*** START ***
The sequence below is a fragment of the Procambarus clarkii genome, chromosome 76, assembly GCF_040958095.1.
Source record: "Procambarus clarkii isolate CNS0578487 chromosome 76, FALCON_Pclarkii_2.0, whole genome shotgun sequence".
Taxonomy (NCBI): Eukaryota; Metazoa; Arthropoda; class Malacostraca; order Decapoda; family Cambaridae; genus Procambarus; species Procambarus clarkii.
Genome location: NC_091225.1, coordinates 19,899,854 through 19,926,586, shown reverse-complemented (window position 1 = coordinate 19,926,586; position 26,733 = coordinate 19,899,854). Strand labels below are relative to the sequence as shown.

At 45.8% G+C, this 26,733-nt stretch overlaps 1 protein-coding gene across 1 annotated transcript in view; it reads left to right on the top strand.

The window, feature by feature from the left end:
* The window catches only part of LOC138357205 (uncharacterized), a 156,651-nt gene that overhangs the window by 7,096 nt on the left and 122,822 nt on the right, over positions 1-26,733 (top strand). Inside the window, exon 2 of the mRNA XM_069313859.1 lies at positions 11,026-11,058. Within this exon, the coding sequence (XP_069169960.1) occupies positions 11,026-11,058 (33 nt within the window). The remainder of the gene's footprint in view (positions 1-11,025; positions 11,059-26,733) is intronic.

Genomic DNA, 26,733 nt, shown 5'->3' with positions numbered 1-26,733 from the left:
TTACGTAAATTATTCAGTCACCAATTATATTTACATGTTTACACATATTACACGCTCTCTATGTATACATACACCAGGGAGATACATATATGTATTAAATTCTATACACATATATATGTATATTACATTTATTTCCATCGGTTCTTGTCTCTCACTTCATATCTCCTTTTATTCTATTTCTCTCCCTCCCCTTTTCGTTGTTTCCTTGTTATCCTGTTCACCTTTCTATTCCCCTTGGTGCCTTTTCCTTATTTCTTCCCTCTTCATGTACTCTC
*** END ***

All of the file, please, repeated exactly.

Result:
The sequence below is a fragment of the Procambarus clarkii genome, chromosome 76, assembly GCF_040958095.1.
Source record: "Procambarus clarkii isolate CNS0578487 chromosome 76, FALCON_Pclarkii_2.0, whole genome shotgun sequence".
Taxonomy (NCBI): Eukaryota; Metazoa; Arthropoda; class Malacostraca; order Decapoda; family Cambaridae; genus Procambarus; species Procambarus clarkii.
Genome location: NC_091225.1, coordinates 19,899,854 through 19,926,586, shown reverse-complemented (window position 1 = coordinate 19,926,586; position 26,733 = coordinate 19,899,854). Strand labels below are relative to the sequence as shown.

At 45.8% G+C, this 26,733-nt stretch overlaps 1 protein-coding gene across 1 annotated transcript in view; it reads left to right on the top strand.

The window, feature by feature from the left end:
* The window catches only part of LOC138357205 (uncharacterized), a 156,651-nt gene that overhangs the window by 7,096 nt on the left and 122,822 nt on the right, over positions 1-26,733 (top strand). Inside the window, exon 2 of the mRNA XM_069313859.1 lies at positions 11,026-11,058. Within this exon, the coding sequence (XP_069169960.1) occupies positions 11,026-11,058 (33 nt within the window). The remainder of the gene's footprint in view (positions 1-11,025; positions 11,059-26,733) is intronic.

Genomic DNA, 26,733 nt, shown 5'->3' with positions numbered 1-26,733 from the left:
TTACGTAAATTATTCAGTCACCAATTATATTTACATGTTTACACATATTACACGCTCTCTATGTATACATACACCAGGGAGATACATATATGTATTAAATTCTATACACATATATATGTATATTACATTTATTTCCATCGGTTCTTGTCTCTCACTTCATATCTCCTTTTATTCTATTTCTCTCCCTCCCCTTTTCGTTGTTTCCTTGTTATCCTGTTCACCTTTCTATTCCCCTTGGTGCCTTTTCCTTATTTCTTCCCTCTTCATGTACTCTC